The Evolution of the Pet Toy

14th Sep 2018

The Evolution of the Pet Toy

It was the perfect storm of economic development and shifts in cultural attitudes regarding animals that resulted in the kind of pet ownership we’d recognize today. Simply put, your relationship with your favorite furball is the result of a series of human decisions made throughout tens of thousands of years in history.

According to Gregor Larson, director of the University of Oxford Paleogenomics and Bio-Archeology Research Network, it’s difficult to pinpoint exactly when the concept of the “pet” emerged. Quoted by Alicia Ault in “Ask Smithsonian: When Did People Start Keeping Pets?” (published in September of 2016), Larson explains that “it’s more about how animals have taken on different roles in human society over the centuries.”

To illustrate that point, Ault reports that Larson’s team had published evidence of dog domestication from between 14,000 and 16,000 years ago, and that dogs had been discovered buried with high-value items from as early as 8,000 years ago. According to “The Evolution of Pet Ownership,” published by Pedigree, royalty in Greek, Roman, Chinese and Egyptian societies were known to keep tamed or domesticated animals throughout history.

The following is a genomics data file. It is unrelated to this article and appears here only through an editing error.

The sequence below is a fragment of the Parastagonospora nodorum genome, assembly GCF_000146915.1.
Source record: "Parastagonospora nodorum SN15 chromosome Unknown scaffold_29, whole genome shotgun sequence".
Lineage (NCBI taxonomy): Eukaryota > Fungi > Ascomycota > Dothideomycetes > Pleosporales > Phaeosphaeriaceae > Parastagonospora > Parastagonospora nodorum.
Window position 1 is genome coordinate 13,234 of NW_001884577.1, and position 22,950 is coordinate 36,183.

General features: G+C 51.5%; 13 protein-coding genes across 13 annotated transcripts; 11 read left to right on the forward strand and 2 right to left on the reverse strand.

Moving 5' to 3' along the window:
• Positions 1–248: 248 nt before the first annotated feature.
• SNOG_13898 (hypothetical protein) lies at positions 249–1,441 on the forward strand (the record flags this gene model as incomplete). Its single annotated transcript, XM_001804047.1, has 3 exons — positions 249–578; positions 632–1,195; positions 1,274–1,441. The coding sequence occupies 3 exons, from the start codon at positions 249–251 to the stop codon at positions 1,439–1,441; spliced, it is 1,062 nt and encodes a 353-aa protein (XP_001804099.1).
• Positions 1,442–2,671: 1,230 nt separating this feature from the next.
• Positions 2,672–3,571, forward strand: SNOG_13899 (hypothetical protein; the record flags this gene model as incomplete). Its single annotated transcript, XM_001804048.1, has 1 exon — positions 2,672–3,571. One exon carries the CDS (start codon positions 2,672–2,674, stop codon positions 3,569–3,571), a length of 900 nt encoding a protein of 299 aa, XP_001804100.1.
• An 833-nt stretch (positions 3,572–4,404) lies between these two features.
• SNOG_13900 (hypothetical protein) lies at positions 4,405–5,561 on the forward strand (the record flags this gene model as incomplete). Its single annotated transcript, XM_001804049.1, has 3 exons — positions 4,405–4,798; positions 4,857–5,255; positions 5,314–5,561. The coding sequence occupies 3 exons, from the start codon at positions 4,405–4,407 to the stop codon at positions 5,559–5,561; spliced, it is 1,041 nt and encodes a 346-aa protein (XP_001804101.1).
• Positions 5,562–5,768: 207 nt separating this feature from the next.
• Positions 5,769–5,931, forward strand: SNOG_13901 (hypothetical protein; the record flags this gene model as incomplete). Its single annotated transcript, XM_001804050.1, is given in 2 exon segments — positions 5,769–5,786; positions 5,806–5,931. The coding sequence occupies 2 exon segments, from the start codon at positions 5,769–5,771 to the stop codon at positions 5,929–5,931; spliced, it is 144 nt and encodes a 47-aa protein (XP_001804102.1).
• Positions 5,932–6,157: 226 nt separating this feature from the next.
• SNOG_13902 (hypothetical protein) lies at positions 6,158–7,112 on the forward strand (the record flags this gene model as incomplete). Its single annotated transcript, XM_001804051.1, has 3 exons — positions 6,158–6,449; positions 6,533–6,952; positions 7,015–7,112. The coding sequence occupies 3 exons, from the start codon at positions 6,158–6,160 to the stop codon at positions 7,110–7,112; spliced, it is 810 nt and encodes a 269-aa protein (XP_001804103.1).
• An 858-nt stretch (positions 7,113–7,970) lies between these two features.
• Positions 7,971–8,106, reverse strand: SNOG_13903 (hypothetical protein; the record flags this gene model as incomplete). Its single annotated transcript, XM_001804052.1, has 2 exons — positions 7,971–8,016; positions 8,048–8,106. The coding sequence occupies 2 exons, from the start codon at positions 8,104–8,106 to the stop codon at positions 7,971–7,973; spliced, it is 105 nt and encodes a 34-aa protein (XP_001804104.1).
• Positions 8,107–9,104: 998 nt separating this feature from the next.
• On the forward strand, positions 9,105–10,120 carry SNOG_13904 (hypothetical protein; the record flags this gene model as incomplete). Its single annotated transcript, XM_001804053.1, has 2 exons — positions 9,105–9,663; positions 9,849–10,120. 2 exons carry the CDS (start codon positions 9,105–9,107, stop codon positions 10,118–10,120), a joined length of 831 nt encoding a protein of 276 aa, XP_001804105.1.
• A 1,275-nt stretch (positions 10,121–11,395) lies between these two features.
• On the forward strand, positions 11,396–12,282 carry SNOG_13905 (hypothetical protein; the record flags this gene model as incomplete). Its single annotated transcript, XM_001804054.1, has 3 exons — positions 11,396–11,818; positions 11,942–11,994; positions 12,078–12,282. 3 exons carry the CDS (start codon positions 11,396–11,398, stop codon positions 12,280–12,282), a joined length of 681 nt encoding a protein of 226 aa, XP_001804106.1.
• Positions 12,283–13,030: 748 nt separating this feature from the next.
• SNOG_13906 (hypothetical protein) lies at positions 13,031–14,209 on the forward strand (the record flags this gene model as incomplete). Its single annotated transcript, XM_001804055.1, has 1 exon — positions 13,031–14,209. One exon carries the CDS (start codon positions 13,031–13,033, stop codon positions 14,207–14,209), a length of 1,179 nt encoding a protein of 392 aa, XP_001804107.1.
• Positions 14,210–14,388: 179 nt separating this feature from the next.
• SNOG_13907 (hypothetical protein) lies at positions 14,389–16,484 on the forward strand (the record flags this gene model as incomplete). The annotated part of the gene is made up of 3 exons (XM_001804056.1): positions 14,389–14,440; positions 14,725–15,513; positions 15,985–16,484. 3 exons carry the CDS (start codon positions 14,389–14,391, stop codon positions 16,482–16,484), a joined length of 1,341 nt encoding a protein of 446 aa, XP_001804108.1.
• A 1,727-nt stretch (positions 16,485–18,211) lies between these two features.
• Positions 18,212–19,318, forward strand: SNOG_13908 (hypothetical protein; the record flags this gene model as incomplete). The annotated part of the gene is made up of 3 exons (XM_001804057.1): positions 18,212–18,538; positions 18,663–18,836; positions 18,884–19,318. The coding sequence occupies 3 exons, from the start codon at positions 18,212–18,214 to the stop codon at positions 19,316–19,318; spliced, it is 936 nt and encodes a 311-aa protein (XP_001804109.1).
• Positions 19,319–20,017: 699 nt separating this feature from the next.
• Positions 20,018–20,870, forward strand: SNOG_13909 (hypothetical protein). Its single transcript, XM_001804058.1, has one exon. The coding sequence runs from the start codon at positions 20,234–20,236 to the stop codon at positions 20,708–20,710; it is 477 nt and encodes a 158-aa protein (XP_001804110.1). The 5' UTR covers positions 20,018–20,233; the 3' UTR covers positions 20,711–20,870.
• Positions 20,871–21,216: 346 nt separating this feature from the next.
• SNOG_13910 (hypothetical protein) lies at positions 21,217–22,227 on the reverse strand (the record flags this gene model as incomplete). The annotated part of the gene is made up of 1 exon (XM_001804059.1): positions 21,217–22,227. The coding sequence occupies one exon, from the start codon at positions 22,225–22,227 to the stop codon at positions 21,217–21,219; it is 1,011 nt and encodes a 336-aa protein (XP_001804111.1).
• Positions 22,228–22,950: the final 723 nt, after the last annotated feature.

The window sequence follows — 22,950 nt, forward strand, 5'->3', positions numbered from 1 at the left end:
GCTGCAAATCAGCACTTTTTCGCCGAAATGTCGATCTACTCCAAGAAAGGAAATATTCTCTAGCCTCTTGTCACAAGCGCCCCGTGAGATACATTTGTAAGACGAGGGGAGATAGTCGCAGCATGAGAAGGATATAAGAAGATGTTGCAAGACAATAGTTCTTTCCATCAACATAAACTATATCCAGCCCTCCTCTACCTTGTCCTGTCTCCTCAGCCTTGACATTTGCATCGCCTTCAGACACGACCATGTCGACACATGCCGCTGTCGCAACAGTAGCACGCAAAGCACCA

In the Middle Ages, however, Christian leaders looked unfavorably upon animal companionship, even linking it to pagan worship and deeming such relationships out of the natural order
of life. Attitudes toward pet keeping seemed to soften in Europe during the 17th century, and it became more common among middle classes beginning in the late 1700s. In the Victorian Age, humans began to see nature as less threatening and the pet as a link to the natural world and a symbol of man’s dominion over it.

The turn of the century ushered in a new era of pet ownership, and the birth of the modern day pet industry soon followed. In “Playthings, Then and Now”—written for the American Kennel Club in 2008, drawing from Katherine C. Grier’s “Pets in America: A History”—author Roxanne Hawn marks this period as a turning point.

“Dogs as companions and a form of leisure gained strength as we moved from a rural to an urban culture,” Hawn writes. “Incomes grew. Store-bought product multiplied as manufacturing improved, and marketing efforts built excitement.”